He said the IRS was basing the payments on 2018 or 2019 returns but things might have changed for people during that time, and they could have missed on money owed to them according to the law. 

RESOURCES:

IRS Economic Impact Payment line at 800-919-9835

irs.gov - Coronavirus Tax Relief and Economic Impact Payments

irs.gov

Nevada Free Taxes Coalition 

TOP TEN TIPS FROM THE IRS:

Gather your records:  Round up any documents you will need when filing your taxes, including receipts, canceled checks and other documents that support income or deductions you will be claiming on your tax return. Store them in a safe place.

Report all your income:  You will need all your Forms W-2, Wage and Tax Statements, and 1099 income statements to report your income when you file your tax return. To ensure you don’t misplace them, add them to your other records.

Get answers to questions:  Use the Interactive Tax Assistant tool available on the IRS website to find answers to your questions about tax credits and deductions.

Use Free File:  There is at least one option available for everyone to prepare and e-file a tax return at no cost. Let IRS Free File do the work for you with brand-name tax software or online fillable forms. It's available exclusively at IRS.gov. If your income was $57,000 or less, you qualify to use free tax software. If your income was higher, or you are comfortable preparing your own tax return, there's Free File Fillable Forms, the electronic version of IRS paper forms. Visit IRS.gov/freefile to review your options.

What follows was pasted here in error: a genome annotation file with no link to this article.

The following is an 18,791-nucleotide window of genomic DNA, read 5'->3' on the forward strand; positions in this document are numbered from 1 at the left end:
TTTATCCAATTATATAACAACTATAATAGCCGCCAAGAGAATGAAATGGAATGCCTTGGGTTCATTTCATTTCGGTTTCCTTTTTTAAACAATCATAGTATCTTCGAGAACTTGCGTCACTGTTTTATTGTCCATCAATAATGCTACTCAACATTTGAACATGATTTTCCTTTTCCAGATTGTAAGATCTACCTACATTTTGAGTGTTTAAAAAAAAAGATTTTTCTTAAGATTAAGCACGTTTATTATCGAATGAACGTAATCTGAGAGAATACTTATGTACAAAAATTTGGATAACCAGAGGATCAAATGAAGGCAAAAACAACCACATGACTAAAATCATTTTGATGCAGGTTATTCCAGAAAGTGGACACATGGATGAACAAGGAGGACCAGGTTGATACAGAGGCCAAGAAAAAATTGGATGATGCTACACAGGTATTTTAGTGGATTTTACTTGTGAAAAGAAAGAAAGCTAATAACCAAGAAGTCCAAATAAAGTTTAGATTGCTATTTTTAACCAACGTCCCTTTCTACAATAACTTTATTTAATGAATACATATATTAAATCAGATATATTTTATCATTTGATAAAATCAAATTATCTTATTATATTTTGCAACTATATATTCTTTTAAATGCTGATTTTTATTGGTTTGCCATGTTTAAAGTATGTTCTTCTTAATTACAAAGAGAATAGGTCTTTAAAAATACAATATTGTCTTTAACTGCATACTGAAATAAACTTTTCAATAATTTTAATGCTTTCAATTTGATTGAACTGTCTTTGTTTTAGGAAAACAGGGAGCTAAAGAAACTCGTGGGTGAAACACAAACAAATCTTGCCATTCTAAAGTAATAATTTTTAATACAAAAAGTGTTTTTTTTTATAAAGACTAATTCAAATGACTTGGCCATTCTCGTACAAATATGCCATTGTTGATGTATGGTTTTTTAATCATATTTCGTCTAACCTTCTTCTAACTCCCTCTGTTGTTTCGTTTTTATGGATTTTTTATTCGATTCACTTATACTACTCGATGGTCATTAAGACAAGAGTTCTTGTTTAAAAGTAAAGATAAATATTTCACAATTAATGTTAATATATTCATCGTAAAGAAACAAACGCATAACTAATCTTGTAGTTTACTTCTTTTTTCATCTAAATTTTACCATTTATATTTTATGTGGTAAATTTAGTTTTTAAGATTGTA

Try IRS e-file:  IRS e-file is the best way to file an accurate tax return. It’s safe, easy and the way most taxpayers file their return. Last year, more than 80 percent of taxpayers used IRS e-file. Many tax preparers are now required to use e-file. If you owe taxes, you have the option to file early and pay by July 15.

Weigh your filing options:  You have several options for filing your tax return. You can prepare it yourself or go to a tax preparer. You may be eligible for free, face-to-face help at a volunteer site. Weigh your options and choose the one that works best for you.

Use direct deposit:  Combining e-file with direct deposit is the fastest and safest way for you to get your refund.

Visit the IRS website:  The IRS website at IRS.gov is a great place to find everything you need to file your tax return. This includes many online tools, filing tips, answers to frequently asked questions, the latest tax law changes, forms and publications.

Remember number 17:  Check out Publication 17, Your Federal Income Tax, on the IRS website. It’s a complete tax resource that includes information such as whether you need to file or how to choose your filing status.

Review your return:  Don’t rush. We all make mistakes when we rush. Mistakes slow down the processing of your return. Be sure to double-check all Social Security numbers and math calculations on your return as these are the most common errors. If you run into a problem, remember the IRS is here to help. Start with IRS.gov.

IRS Podcasts:

IRS YouTube 

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Guests

Raphael Tulino, spokesman, IRS; Nakia McCloud, special agent, IRS Field Office in Las Vegas